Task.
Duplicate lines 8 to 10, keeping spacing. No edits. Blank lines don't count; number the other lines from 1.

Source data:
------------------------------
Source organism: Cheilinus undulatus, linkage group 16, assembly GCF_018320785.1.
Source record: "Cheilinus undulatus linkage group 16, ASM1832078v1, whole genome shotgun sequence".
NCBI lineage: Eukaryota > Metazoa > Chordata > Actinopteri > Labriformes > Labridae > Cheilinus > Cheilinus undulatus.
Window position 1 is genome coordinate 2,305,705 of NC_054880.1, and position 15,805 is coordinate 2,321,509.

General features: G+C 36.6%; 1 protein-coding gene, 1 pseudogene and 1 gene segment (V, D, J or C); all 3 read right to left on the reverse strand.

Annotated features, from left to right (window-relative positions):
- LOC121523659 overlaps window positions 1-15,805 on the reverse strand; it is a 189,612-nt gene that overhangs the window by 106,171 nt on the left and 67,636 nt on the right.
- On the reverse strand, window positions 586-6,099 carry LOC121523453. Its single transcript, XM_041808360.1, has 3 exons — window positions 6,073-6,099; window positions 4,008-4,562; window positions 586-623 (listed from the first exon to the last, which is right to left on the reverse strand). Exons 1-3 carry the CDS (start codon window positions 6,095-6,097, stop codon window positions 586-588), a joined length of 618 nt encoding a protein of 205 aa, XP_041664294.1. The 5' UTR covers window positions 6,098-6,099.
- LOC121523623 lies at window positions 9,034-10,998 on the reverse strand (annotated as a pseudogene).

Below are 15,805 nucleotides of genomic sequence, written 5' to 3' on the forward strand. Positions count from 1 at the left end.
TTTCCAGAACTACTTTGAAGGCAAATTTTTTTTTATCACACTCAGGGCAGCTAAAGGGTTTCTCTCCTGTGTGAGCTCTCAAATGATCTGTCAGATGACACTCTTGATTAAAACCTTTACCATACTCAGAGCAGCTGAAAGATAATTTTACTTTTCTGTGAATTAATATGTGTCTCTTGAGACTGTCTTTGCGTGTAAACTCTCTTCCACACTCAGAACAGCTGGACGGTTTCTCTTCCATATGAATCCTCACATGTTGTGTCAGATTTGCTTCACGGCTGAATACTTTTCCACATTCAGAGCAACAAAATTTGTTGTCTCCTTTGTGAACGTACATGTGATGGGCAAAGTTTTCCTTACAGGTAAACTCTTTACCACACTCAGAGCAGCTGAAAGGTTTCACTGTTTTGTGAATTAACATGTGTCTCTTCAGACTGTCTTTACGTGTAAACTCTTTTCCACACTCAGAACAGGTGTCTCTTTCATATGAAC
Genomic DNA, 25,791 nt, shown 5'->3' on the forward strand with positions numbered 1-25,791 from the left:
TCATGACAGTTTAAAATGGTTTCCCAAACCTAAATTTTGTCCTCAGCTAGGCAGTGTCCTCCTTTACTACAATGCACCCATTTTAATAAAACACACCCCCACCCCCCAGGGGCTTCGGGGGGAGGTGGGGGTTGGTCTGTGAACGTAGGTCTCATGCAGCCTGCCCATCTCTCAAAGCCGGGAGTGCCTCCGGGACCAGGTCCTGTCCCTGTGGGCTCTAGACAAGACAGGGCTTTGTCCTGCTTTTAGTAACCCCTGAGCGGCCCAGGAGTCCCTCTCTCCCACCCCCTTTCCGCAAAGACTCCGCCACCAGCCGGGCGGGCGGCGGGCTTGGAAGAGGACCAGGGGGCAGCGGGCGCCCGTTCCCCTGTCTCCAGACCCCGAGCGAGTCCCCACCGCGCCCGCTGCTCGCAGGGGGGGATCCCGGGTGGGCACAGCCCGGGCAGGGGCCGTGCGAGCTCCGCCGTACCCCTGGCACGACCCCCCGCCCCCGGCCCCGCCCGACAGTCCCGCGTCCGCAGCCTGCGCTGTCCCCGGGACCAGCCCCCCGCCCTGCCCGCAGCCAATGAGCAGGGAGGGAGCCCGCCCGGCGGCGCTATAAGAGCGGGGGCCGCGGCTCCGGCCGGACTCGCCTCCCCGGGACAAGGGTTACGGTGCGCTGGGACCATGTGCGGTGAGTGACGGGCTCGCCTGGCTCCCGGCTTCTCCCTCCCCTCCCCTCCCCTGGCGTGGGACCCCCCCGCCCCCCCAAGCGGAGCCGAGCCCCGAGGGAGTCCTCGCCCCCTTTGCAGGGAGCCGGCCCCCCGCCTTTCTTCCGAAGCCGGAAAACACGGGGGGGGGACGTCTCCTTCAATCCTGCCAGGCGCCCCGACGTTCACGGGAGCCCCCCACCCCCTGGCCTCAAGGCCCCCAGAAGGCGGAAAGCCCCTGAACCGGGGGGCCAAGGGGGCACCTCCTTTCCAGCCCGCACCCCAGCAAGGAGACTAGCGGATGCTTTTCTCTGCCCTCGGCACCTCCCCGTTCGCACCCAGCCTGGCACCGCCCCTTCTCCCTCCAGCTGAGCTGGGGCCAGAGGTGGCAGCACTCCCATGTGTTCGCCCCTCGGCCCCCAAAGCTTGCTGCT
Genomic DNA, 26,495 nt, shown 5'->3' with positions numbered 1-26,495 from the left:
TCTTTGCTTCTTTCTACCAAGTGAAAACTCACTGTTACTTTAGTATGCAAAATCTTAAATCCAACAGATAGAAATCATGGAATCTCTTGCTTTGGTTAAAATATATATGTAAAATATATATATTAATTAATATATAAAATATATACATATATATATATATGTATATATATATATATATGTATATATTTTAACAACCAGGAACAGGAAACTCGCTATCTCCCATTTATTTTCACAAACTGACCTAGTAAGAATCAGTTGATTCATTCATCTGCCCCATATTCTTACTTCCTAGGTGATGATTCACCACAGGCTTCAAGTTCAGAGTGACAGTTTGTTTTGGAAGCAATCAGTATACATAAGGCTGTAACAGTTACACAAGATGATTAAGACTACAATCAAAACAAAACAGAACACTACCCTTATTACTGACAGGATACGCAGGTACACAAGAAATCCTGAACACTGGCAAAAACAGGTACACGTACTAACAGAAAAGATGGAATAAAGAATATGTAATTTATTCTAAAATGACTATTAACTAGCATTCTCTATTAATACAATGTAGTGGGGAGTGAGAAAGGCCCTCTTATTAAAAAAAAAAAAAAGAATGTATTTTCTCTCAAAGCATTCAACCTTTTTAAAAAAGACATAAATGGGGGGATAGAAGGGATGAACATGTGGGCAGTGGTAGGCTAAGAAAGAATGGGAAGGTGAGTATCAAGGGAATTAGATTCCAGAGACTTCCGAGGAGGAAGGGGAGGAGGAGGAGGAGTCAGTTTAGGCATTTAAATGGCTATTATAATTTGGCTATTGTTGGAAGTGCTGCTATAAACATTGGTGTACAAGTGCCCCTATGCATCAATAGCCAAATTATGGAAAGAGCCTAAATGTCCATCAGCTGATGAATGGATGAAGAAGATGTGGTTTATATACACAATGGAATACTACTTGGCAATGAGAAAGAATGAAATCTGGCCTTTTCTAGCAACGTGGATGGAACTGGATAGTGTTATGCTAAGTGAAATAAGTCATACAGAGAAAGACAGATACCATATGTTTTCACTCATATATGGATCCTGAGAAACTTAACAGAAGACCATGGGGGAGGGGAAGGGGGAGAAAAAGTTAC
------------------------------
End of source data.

- On the reverse strand, window positions 586-6,099 carry LOC121523453. Its single transcript, XM_041808360.1, has 3 exons — window positions 6,073-6,099; window positions 4,008-4,562; window positions 586-623 (listed from the first exon to the last, which is right to left on the reverse strand). Exons 1-3 carry the CDS (start codon window positions 6,095-6,097, stop codon window positions 586-588), a joined length of 618 nt encoding a protein of 205 aa, XP_041664294.1. The 5' UTR covers window positions 6,098-6,099.
- LOC121523623 lies at window positions 9,034-10,998 on the reverse strand (annotated as a pseudogene).

Below are 15,805 nucleotides of genomic sequence, written 5' to 3' on the forward strand. Positions count from 1 at the left end.